Oliver North and the immunity dilemma On Politcs Today

Jack W. Germond & Jules Witcover

May 30, 1991|By Jack W. Germond & Jules Witcover

WASHINGTON — Washington

THE SUPREME Court's insistence that Iran-contra prosecutor Lawrence Walsh prove that Oliver North was not unfairly convicted points up the dilemma faced by the legislative and executive branches in pursuit of what each sees as its legitimate function in the uncovering and punishing of wrongdoing.

Congress, which investigated the whole affair first amid a colossal glare of publicity, had a particular mandate in attempting to determine whether its explicit order that the government stop financing the contras in Nicaragua or raise money from others for the same purpose was violated by the executive branch. Furthermore, it had the clear responsibility of trying to establish whether Congress had been lied to in the process.

The special prosecutor, delving into the case after grand jury indictments against North and other principals, for his part had his own specific mandate -- to bring to justice any of them who had committed criminal acts.

Those two functions inevitably came into conflict when Congress, in its urgency to satisfy its own mandate, determined that it was necessary to grant immunity against self-incrimination to North and other players in the gambit in order to ascertain the truth, or to try.

That decision complicated the ability of the special prosecutor to do his job. Not only could Walsh not use in building his case any testimony given under the grant of immunity; he was obliged to take extraordinary measures to guard against reliance on it by other witnesses.

In North's case specifically, Walsh after meticulous and exhaustive preparation won three counts of guilty, only to have one of them thrown out and the other two put on hold by a federal appeals court concerned that evidence used to convict North might have been covered by the grant of immunity. The Supreme Court has now said Walsh must prove in court that none of the witnesses who testified before the grand jury or at North's trial were influenced by his 1987 testimony, televised nationally, before congressional investigators.

Walsh took great pains in gathering his evidence to shield his own investigatory staff from the congressional hearings, but the appeals court said that witnesses may have been tainted in their own testimony by having heard and watched North testify before House and Senate committees. Walsh is now required to interrogate his witnesses painstakingly in hearings to establish that they were not affected in what they said by North's dramatic television appearances. He says he is determined to do so, even as North's lawyer calls continuing the matter "unwise and outrageous."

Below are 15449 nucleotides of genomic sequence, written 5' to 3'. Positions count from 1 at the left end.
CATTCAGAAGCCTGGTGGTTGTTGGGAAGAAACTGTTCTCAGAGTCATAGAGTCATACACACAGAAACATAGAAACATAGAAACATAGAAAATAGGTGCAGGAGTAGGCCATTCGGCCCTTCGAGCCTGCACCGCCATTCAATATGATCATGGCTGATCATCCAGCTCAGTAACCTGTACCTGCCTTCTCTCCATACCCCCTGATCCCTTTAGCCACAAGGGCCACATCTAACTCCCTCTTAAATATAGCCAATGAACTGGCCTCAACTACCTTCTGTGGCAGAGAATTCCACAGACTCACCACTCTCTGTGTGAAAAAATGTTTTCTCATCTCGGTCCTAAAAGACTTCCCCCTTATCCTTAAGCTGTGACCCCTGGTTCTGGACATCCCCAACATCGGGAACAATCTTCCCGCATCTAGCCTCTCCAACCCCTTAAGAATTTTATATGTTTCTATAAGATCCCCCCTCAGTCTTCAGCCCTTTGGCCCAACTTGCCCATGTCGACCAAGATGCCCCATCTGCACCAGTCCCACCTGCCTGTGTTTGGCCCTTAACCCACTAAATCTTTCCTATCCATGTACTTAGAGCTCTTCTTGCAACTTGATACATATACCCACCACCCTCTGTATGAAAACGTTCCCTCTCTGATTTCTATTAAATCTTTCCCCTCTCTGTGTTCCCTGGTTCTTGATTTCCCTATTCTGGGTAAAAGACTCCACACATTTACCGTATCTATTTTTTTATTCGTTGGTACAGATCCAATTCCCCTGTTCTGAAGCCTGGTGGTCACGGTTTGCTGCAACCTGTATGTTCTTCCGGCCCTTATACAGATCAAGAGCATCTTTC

At the heart of the whole business is the question of which is more important for the public -- the light of public exposure on a major case of governmental duplicity and executive-branch abuse of power, or the apprehension and punishment of the alleged culprits.

It can be argued that the shining of the public spotlight on North and other players, and on the whole sordid deal of swapping arms for hostages and then siphoning off profits to defy a congressional edict on contra resupply, did not have much impact on voters.

On the judicial side, there were some convictions of lesser players but the chances remain good that North's remaining two convictions, one for aiding and abetting obstruction of Congress and the other for taking an illegal payment for a home security system, will also be thrown out on grounds they were achieved with tainted testimony protected by the immunity grant.

North's immediate boss, Reagan national security adviser John Poindexter, convicted of five counts of obstructing and lying to Congress, likely will have those charges against him thrown out too if Walsh fails to satisfy the appellate court's very strict test of having won a legitimate case against North.

When such abuses of power come to light, there is a natural clamor, within Congress and outside it, that the facts be determined and laid out as soon as possible. But there can be a large price to be paid in terms of the dispensing of justice, as the case of Oliver North demonstrates.

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